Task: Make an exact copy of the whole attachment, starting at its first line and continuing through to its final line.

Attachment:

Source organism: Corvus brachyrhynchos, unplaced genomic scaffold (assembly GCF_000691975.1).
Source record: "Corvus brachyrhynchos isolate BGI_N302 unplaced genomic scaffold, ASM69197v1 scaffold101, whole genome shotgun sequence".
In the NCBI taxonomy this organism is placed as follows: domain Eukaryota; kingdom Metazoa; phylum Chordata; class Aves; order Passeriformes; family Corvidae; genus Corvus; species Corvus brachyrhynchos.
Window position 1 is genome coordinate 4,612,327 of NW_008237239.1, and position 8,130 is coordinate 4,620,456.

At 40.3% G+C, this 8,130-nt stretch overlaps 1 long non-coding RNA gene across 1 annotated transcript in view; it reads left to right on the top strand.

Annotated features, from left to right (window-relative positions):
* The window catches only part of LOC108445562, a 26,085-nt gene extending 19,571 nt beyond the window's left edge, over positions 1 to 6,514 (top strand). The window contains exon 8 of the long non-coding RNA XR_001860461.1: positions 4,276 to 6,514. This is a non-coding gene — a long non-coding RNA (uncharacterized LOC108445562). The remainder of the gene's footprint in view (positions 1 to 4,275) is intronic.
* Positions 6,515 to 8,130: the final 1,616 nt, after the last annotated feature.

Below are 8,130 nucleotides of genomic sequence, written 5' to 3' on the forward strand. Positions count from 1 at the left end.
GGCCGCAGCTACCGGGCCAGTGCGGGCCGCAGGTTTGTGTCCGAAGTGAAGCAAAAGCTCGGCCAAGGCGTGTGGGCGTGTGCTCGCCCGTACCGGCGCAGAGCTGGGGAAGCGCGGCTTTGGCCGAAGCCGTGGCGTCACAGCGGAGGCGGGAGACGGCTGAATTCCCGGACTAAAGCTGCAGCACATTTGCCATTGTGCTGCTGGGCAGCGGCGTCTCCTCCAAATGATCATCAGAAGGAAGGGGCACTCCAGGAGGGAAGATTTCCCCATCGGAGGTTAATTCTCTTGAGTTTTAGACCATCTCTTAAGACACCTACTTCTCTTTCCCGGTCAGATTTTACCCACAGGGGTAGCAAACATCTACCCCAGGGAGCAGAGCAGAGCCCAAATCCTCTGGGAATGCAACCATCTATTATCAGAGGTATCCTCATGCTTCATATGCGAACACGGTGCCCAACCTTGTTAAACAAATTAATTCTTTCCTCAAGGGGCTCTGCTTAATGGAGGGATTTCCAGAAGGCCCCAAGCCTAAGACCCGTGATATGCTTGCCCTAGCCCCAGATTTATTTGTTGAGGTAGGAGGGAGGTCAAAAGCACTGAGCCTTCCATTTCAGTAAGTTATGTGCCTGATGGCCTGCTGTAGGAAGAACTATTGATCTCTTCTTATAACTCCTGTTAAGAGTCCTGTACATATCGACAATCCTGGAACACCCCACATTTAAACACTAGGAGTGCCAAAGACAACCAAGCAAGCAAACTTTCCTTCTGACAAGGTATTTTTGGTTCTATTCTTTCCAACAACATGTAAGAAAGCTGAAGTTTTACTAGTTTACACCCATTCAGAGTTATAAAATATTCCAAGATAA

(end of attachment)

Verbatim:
Source organism: Corvus brachyrhynchos, unplaced genomic scaffold (assembly GCF_000691975.1).
Source record: "Corvus brachyrhynchos isolate BGI_N302 unplaced genomic scaffold, ASM69197v1 scaffold101, whole genome shotgun sequence".
In the NCBI taxonomy this organism is placed as follows: domain Eukaryota; kingdom Metazoa; phylum Chordata; class Aves; order Passeriformes; family Corvidae; genus Corvus; species Corvus brachyrhynchos.
Window position 1 is genome coordinate 4,612,327 of NW_008237239.1, and position 8,130 is coordinate 4,620,456.

At 40.3% G+C, this 8,130-nt stretch overlaps 1 long non-coding RNA gene across 1 annotated transcript in view; it reads left to right on the top strand.

Annotated features, from left to right (window-relative positions):
* The window catches only part of LOC108445562, a 26,085-nt gene extending 19,571 nt beyond the window's left edge, over positions 1 to 6,514 (top strand). The window contains exon 8 of the long non-coding RNA XR_001860461.1: positions 4,276 to 6,514. This is a non-coding gene — a long non-coding RNA (uncharacterized LOC108445562). The remainder of the gene's footprint in view (positions 1 to 4,275) is intronic.
* Positions 6,515 to 8,130: the final 1,616 nt, after the last annotated feature.

Below are 8,130 nucleotides of genomic sequence, written 5' to 3' on the forward strand. Positions count from 1 at the left end.
GGCCGCAGCTACCGGGCCAGTGCGGGCCGCAGGTTTGTGTCCGAAGTGAAGCAAAAGCTCGGCCAAGGCGTGTGGGCGTGTGCTCGCCCGTACCGGCGCAGAGCTGGGGAAGCGCGGCTTTGGCCGAAGCCGTGGCGTCACAGCGGAGGCGGGAGACGGCTGAATTCCCGGACTAAAGCTGCAGCACATTTGCCATTGTGCTGCTGGGCAGCGGCGTCTCCTCCAAATGATCATCAGAAGGAAGGGGCACTCCAGGAGGGAAGATTTCCCCATCGGAGGTTAATTCTCTTGAGTTTTAGACCATCTCTTAAGACACCTACTTCTCTTTCCCGGTCAGATTTTACCCACAGGGGTAGCAAACATCTACCCCAGGGAGCAGAGCAGAGCCCAAATCCTCTGGGAATGCAACCATCTATTATCAGAGGTATCCTCATGCTTCATATGCGAACACGGTGCCCAACCTTGTTAAACAAATTAATTCTTTCCTCAAGGGGCTCTGCTTAATGGAGGGATTTCCAGAAGGCCCCAAGCCTAAGACCCGTGATATGCTTGCCCTAGCCCCAGATTTATTTGTTGAGGTAGGAGGGAGGTCAAAAGCACTGAGCCTTCCATTTCAGTAAGTTATGTGCCTGATGGCCTGCTGTAGGAAGAACTATTGATCTCTTCTTATAACTCCTGTTAAGAGTCCTGTACATATCGACAATCCTGGAACACCCCACATTTAAACACTAGGAGTGCCAAAGACAACCAAGCAAGCAAACTTTCCTTCTGACAAGGTATTTTTGGTTCTATTCTTTCCAACAACATGTAAGAAAGCTGAAGTTTTACTAGTTTACACCCATTCAGAGTTATAAAATATTCCAAGATAA